The Prime Minister of New Zealand has vowed her country will stand by Britain after Brexit, encouraging it to leave the EU on terms which will allow the Kiwis to deepen their commercial ties to the mother country.
Jacinda Ardern highlighted the fact that “four in every five New Zealanders still claims British heritage; our foundational Treaty of Waitangi of 1840 was signed by Māori chiefs and representatives of Queen Victoria, and our people served alongside one another through two world wars” in a column for the Telegraph, as well as her own “deep personal connection” to the kingdom.
“Ours is not just a friendship based on history, it’s one that feels as necessary now as it ever has,” she insisted.
“Our countries share common commitments, whether in relation to democracy, human rights, a rules-based order, trade or preservation of peace and security. We are a natural partner on the key issues of our time.”
Ms Ardern hinted strongly that she want to see Britain make a much cleaner break from the bloc than the European Union and its British partisans in Parliament may be comfortable with, revealing she wants the United Kingdom and New Zealand to “take our trade and investment relations to the next level.”
This would not be possible if the British remained tied to the EU Customs Union, which slammed a tariff wall down on old partners like New Zealand, weakening commercial ties between Britain and its Commonwealth allies and causing once-staple products such as New Zealand butter to gradually disappear in favour of more expensive European produce.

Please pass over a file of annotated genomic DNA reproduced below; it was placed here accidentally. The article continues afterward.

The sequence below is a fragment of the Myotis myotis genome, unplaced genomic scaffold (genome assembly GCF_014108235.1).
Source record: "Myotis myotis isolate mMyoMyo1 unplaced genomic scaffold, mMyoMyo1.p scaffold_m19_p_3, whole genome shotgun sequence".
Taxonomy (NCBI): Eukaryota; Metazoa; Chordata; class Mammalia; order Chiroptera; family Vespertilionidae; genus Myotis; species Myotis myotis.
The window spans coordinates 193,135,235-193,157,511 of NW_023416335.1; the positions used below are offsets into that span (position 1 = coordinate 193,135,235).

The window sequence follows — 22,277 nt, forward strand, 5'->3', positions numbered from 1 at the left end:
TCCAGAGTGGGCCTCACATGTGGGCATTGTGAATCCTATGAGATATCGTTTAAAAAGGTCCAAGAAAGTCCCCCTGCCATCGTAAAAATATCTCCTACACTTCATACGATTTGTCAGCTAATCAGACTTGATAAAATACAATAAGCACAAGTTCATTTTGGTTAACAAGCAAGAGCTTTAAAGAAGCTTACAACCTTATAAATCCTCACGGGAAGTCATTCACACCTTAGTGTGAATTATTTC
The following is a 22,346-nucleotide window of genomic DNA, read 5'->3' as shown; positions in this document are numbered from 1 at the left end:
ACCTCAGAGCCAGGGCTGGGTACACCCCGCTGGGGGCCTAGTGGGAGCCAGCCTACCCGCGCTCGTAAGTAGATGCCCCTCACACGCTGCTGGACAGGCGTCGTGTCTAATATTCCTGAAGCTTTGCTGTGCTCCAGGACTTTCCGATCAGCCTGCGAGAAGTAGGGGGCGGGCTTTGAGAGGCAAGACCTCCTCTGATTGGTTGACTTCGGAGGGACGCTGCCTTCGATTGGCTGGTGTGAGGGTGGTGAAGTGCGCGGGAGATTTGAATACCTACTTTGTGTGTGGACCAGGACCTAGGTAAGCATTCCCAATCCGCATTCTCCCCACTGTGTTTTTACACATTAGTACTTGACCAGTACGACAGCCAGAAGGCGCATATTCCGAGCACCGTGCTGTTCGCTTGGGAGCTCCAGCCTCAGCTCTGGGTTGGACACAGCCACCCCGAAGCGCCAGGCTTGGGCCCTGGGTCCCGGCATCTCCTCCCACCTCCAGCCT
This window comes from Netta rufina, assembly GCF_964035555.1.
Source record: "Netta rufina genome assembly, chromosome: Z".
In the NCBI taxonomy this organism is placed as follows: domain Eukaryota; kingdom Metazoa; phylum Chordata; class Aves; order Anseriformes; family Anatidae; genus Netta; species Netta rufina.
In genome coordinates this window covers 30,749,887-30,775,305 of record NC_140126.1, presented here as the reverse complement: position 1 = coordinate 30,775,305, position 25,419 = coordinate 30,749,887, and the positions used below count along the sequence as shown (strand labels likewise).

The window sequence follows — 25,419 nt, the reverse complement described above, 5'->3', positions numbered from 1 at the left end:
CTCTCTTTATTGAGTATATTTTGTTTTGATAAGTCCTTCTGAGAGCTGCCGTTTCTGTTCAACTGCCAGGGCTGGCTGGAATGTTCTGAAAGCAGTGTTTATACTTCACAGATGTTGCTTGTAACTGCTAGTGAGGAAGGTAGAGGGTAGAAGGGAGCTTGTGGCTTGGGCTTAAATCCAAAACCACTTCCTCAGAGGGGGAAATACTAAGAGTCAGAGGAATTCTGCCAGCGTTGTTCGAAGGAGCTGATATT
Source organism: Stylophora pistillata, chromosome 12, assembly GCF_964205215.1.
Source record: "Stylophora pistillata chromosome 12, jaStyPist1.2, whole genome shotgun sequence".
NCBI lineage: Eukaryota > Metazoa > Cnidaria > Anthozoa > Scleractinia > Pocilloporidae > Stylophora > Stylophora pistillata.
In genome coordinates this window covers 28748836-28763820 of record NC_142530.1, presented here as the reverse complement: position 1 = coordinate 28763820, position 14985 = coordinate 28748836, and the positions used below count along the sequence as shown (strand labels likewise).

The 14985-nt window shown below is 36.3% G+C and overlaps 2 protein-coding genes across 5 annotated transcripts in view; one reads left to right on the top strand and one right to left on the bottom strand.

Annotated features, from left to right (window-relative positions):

“The UK remains New Zealand’s fifth largest trading partner,” the Kiwi leader pointed out.
“But there is the potential to deepen this partnership further. A modern, high-quality free trade agreement (FTA) between New Zealand and the UK would go a long way towards unlocking this potential, enabling businesses in both countries to work more closely together to seize opportunities in the global economy.
“New Zealand is ready to begin negotiations towards a bilateral FTA when the UK is in a position to do so,” she added — appearing to implicitly discourage a Brexit which would leave Brussels in control of Britain’s international trade policy, as it is at present.
The Australian government has also been pushing hard for a swift and comprehensive trade agreement with Britain after Brexit, excoriating the “hugely damaging” trade policies which Britain has been party to while subject to EU policy.
Perhaps the most crucial olive branch extended to the British so far was offered by their American cousins, with the Trump administration repeatedly assuring the kingdom that it will be at the “front of the line” for a powerful new trade agreement after Brexit.
This directly contradicts the threats of the Remain campaign and the now-departed Obama administration prior to the 2016 referendum, which suggested that the British people would be punished if they voted Leave by being sent to the “back of the queue” and excluded from the EU-U.S. TTIP deal — now dead.
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